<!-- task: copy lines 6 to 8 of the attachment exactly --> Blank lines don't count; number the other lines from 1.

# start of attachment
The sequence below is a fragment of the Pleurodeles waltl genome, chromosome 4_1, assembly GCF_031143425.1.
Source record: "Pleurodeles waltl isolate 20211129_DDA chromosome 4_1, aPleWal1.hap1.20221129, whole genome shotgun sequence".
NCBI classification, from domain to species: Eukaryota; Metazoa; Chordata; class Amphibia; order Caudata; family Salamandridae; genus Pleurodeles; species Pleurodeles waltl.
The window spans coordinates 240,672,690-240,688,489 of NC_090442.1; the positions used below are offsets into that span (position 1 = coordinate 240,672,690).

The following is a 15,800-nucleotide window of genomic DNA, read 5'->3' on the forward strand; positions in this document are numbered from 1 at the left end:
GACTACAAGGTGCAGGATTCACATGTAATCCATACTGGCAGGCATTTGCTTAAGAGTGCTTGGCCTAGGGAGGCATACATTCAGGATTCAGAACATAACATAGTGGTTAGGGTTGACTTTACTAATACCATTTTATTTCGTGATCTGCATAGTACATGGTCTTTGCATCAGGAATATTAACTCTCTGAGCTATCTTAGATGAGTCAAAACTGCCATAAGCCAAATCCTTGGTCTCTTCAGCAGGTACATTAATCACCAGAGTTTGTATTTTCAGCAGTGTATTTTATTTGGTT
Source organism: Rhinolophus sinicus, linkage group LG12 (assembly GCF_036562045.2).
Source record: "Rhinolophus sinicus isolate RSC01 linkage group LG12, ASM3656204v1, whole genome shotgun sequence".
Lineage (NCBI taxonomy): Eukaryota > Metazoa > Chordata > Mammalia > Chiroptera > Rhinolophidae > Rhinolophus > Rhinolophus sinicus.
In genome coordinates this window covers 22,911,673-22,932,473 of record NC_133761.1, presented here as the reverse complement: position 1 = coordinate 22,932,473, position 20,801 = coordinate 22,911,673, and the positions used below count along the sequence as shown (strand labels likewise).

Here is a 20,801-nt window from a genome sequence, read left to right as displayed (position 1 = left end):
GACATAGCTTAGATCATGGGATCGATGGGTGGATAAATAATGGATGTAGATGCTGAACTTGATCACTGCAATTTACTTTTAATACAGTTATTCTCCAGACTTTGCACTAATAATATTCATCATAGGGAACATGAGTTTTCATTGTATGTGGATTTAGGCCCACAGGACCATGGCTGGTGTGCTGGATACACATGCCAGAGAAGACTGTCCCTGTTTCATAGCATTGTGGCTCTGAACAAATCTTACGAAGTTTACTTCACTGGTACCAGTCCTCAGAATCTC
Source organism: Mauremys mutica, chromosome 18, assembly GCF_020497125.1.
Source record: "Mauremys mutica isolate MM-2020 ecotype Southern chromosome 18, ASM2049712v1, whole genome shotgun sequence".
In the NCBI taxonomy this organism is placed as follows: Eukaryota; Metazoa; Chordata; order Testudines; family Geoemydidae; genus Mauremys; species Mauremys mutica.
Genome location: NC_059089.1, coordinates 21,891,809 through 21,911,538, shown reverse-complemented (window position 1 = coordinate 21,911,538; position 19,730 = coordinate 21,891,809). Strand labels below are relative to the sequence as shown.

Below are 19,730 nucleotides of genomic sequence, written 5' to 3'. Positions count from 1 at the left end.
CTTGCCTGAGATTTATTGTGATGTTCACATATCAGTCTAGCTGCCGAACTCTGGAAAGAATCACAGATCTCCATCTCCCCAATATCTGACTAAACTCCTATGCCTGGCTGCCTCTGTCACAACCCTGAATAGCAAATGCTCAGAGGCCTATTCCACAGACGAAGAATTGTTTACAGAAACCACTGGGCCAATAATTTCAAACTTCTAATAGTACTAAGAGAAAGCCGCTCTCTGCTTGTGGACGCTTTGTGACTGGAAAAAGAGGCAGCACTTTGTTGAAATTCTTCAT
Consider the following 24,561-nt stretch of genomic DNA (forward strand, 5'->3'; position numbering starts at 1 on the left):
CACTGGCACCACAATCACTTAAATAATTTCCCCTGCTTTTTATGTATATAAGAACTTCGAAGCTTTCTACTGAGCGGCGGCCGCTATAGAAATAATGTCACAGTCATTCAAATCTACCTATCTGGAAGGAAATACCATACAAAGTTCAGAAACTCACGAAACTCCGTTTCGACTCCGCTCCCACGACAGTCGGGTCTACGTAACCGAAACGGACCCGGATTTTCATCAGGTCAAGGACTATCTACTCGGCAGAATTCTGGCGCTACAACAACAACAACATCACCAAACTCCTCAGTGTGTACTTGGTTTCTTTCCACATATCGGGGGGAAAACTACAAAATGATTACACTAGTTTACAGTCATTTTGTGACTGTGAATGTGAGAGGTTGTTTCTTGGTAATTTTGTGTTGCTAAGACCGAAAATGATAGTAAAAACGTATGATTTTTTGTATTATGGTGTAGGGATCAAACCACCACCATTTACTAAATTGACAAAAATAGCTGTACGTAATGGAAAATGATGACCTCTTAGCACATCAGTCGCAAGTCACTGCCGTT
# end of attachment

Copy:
GACTACAAGGTGCAGGATTCACATGTAATCCATACTGGCAGGCATTTGCTTAAGAGTGCTTGGCCTAGGGAGGCATACATTCAGGATTCAGAACATAACATAGTGGTTAGGGTTGACTTTACTAATACCATTTTATTTCGTGATCTGCATAGTACATGGTCTTTGCATCAGGAATATTAACTCTCTGAGCTATCTTAGATGAGTCAAAACTGCCATAAGCCAAATCCTTGGTCTCTTCAGCAGGTACATTAATCACCAGAGTTTGTATTTTCAGCAGTGTATTTTATTTGGTT
Source organism: Rhinolophus sinicus, linkage group LG12 (assembly GCF_036562045.2).
Source record: "Rhinolophus sinicus isolate RSC01 linkage group LG12, ASM3656204v1, whole genome shotgun sequence".